By Diane Derby
The Rutland Herald, Staff Writer
But Terry has had his own marital difficulties as of late, which contributed to his being publicly censured three months ago by the Binghamton, N.Y., church where he served as an elder for 12 years.
The censure issued by the Landmark Church cited a number of reasons for the disciplinary action, the first item being, "For leaving his wife in preparation to divorce, annul or otherwise dissolve their Christian marriage, and for his unwillingness to repent for this sin."
Terry, who has since joined a charismatic Episcopal church on Long Island, dismissed the censure Wednesday as "garbage." He declined to address the claims specifically, instead referring a reporter to his new bishop and to other supporters who would speak on his behalf.
The leader of his new church, Bishop Craig Bates, called the censure "totally unnecessary, inaccurate and not valid."
Terry, who reluctantly acknowledged that he was separated from his wife, said the letter of censure came several months after he left the church of his own will.
"I'm going to make one comment. After that I'm not going to say anything," Terry said. "This is the darkest side of evangelicalism. I'm not going to defend myself against garbage."
The censure has been posted on an Internet site established by Operation Save America, a Texas-based anti-abortion group run by Flip Benham, a one-time ally of Terry's in the Operation Rescue movement that Terry founded in 1986. It is accompanied by an open letter from Little, who said he wrote the letter in response to questions that arose after Terry publicly challenged his church's actions.
In his letter, Little said he was Terry's pastor for 15 years, "and I considered him to be one of my closest friends."
"Last August, Randall left his wife of 18 years, set up an alternative residence in Windsor (N.Y.), and has told numbers of persons that he intends to divorce, annul or otherwise break covenant with his wife," Little wrote. "This we earnestly pray he does not do."
"We have waited these many months to write in the sincere hope of seeing a change in his intentions. Many of his longtime friends (with whom he no longer associates) are shocked and bewildered that a man who has traveled the country pleading with Christian people to think and act biblically is now thinking and acting so anti-biblically on a number of fronts.
"When asked why he is doing what he is doing to his family, the reason that he gives is that he isn't happy being married to Cindy," Little wrote.
Little said he noticed changes in Terry's style beginning in the spring of 1997, which he characterized as "signs of Randall's spiritual deterioration - chiefly anger and self-will which manifested itself in what I would characterize as a lack of purity in speech and lifestyle."
Little said he asked Terry to resign his long-held position as church elder in August 1998, "and by August of 1999, having been told by him of his intentions to move out of his house and leave his wife, I asked him to resign as a member of the board altogether."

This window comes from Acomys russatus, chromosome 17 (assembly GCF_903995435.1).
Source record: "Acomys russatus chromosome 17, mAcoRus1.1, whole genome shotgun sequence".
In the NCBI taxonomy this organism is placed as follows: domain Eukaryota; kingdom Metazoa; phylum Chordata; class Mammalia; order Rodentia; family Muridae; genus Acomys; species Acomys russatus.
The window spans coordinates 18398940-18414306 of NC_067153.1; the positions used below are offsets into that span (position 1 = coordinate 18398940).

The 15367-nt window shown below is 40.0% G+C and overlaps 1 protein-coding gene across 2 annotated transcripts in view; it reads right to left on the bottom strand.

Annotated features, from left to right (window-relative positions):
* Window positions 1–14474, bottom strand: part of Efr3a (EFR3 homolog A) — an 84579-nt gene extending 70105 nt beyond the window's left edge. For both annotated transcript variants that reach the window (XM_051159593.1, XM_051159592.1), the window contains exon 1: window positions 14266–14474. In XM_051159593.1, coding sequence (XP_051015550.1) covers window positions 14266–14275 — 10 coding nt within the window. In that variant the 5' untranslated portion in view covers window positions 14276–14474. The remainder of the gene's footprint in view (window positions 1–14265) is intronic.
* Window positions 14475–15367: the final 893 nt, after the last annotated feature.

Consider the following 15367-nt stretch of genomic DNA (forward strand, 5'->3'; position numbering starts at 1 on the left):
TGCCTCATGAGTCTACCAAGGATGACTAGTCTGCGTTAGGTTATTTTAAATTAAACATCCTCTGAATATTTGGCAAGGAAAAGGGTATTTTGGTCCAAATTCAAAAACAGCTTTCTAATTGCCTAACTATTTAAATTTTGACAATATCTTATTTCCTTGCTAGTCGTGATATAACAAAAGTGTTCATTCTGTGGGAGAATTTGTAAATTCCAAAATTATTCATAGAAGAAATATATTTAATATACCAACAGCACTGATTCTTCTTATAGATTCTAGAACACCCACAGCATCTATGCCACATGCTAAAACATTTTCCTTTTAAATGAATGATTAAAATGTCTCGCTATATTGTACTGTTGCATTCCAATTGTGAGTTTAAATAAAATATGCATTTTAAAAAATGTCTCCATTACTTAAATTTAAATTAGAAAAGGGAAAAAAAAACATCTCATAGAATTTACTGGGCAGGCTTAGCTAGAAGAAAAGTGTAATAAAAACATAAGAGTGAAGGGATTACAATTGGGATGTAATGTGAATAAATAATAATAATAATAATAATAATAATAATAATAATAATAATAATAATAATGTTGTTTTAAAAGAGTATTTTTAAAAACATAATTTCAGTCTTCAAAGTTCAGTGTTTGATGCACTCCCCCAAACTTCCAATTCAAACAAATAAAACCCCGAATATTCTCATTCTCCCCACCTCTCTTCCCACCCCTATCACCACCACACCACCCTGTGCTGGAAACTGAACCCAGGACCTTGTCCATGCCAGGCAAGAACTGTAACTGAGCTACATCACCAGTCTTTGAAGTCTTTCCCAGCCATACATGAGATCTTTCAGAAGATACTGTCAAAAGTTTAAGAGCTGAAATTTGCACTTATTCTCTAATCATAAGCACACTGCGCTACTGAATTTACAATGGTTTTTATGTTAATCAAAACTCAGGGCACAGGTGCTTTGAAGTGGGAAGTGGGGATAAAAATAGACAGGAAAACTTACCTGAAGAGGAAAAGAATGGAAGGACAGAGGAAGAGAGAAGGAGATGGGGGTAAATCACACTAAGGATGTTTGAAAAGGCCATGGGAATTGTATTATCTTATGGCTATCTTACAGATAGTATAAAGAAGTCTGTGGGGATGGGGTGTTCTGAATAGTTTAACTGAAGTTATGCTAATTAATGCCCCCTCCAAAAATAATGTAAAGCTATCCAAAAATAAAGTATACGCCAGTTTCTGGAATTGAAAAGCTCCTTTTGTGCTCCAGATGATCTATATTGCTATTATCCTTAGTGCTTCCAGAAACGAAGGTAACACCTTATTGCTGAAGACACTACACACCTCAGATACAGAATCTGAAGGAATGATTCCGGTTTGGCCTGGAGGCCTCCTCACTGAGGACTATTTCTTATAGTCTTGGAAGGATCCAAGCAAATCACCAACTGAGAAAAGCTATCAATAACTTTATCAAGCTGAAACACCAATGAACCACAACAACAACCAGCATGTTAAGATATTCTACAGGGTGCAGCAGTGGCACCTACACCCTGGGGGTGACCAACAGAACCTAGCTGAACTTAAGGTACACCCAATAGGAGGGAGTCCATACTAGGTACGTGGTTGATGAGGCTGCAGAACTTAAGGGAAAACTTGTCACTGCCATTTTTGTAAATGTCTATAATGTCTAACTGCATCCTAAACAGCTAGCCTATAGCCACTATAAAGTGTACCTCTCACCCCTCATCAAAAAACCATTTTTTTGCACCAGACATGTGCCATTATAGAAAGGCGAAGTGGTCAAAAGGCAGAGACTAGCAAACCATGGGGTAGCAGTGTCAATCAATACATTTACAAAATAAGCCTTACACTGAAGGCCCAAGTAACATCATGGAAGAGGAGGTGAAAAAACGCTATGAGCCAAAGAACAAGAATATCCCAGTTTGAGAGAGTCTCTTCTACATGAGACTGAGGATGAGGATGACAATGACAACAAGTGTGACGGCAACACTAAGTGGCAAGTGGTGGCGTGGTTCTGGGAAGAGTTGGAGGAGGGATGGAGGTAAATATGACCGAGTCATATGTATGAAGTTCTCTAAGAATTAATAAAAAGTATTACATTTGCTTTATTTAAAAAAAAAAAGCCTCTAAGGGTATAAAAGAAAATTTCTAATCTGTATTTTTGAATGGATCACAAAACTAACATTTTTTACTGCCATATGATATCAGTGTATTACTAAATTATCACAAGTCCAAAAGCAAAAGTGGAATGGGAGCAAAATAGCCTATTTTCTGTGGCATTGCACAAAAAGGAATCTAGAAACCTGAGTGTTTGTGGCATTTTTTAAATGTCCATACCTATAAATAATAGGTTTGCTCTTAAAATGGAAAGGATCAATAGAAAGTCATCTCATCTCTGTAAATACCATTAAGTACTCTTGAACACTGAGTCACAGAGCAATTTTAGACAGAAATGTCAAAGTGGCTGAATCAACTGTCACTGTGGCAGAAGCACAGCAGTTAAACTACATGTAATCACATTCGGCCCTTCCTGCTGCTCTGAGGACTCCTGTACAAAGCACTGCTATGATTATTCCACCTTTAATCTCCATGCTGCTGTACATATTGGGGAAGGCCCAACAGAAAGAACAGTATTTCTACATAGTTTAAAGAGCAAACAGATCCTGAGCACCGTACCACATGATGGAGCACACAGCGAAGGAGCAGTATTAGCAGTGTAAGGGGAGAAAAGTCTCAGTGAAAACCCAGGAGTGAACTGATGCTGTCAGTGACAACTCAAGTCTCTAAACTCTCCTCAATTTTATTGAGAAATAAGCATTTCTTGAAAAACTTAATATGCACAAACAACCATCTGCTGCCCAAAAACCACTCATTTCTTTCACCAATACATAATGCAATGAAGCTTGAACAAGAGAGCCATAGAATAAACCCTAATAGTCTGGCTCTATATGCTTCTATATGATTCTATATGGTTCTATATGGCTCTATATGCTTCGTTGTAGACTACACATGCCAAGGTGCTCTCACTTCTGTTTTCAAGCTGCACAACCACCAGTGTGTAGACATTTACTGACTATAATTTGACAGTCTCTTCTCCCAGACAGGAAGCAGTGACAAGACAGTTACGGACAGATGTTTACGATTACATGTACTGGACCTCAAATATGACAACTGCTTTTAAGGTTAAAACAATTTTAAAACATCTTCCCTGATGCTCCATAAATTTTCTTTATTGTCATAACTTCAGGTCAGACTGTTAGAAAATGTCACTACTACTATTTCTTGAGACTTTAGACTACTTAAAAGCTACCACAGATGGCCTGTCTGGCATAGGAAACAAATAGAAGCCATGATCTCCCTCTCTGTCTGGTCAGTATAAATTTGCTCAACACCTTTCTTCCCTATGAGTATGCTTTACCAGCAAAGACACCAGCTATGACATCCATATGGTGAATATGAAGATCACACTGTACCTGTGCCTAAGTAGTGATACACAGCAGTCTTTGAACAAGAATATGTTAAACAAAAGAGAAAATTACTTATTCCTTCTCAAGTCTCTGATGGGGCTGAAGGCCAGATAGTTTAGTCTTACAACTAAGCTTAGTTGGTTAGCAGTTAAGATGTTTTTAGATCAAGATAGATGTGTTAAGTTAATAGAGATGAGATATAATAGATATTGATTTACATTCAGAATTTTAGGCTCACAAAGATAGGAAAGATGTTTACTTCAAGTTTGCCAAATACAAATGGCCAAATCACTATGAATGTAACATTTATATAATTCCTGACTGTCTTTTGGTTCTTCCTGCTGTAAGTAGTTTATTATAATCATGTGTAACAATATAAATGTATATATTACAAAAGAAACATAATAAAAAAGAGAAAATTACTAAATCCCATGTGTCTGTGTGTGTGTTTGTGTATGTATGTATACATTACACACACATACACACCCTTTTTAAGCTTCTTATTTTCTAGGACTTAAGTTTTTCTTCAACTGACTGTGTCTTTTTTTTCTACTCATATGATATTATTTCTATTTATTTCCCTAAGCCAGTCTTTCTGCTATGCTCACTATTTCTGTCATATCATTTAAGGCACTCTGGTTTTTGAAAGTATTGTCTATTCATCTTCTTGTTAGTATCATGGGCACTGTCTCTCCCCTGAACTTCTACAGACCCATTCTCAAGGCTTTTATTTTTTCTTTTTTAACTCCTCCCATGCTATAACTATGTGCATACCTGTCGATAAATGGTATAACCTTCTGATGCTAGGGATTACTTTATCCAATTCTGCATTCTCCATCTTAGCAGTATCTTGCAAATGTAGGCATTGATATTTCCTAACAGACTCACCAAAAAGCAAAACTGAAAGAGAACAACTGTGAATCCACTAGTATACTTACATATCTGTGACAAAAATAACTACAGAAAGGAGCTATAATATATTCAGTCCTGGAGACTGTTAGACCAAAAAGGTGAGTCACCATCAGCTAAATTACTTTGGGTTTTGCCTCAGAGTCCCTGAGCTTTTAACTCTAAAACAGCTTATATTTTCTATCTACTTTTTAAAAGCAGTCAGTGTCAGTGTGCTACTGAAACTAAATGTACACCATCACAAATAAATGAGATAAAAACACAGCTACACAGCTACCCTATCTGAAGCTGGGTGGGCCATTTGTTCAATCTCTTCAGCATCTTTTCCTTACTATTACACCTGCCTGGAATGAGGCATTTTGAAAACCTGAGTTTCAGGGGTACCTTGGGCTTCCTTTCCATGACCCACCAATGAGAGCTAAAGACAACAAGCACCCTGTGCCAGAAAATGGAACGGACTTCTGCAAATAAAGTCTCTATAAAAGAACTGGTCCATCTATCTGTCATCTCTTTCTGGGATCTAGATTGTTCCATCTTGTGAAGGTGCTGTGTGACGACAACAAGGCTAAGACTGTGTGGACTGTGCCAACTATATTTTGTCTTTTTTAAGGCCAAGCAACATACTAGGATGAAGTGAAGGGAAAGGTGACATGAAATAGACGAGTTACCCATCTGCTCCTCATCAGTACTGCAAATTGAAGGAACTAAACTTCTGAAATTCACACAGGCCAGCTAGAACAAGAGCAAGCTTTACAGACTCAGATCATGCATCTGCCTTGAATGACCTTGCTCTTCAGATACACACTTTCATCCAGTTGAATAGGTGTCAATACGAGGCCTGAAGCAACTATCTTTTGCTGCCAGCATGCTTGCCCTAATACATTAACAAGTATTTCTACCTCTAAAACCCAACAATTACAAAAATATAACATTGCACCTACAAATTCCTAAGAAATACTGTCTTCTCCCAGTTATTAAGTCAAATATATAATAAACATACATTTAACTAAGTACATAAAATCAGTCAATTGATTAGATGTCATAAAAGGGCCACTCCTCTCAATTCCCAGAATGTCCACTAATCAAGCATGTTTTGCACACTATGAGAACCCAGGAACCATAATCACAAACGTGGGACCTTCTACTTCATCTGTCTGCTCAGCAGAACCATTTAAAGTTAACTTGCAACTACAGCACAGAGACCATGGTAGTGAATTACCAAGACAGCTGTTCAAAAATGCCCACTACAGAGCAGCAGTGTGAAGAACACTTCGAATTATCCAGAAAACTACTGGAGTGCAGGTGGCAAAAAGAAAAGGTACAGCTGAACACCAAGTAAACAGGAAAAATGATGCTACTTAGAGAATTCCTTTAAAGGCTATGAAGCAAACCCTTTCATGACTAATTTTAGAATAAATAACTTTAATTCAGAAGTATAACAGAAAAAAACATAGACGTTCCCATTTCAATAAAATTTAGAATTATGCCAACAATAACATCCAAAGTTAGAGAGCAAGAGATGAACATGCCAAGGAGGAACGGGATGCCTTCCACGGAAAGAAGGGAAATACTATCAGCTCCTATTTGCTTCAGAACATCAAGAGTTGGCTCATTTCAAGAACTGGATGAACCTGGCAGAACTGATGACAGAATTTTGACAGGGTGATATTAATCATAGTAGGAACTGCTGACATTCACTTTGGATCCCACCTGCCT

In a telephone interview Wednesday, Little said he repeatedly called on Terry to return to his home and work through the problems in his marriage.
Asked if he considered it hypocritical for Terry to come to Vermont to preach the virtues of marriage, Little responded, "That is what I am referring to, the difficulty of suddenly showing up in someone else's state to go public and straighten them out on matters of marriage. I would like to see him come home and prove that it can work."
"It takes effort. You must give energy to it or love dies," Little said of marriage. "If you give energy to everything else, to saving Vermont or to saving whales, whatever, they are great causes, but having nothing left to give to the homefront? It doesn't go well."
Little said his church believes that Terry has undergone a "personal and theological transformation" in the past three years that has left him an "altogether different Randall Terry." Based on that belief, Little said the church had concerns about a recent fund-raising letter that Terry sent out in which he reportedly wrote, "I know that you believe what I believe."
"This lacks integrity since the vast majority of his donors have no idea what he now believes nor the liberties and license in which he now walks, and in our opinion, would hardly agree to support him if they did," the church said in its censure.
When asked about his current marital status on Tuesday, Terry, who wears a wedding band, told reporters that he was married. But on Wednesday he confirmed that he and his wife were separated.
"We're living apart. Our marriage is in trouble. It's not a secret. It's a personal, private, painful matter," he said. As for the actions of his former church, he added, "It's distressing to me as you can imagine. I have had men of God from all over the country standing with me who have taken Dan Little to task."
In an open letter dated Jan. 27, Bates, who is bishop of the Northeast Diocese of the Charismatic Episcopal Church, said Terry's censure was neither valid nor binding.
"The majority of charges are untrue," he said, adding that there was no evidence of immorality or illegal behavior on Terry's part.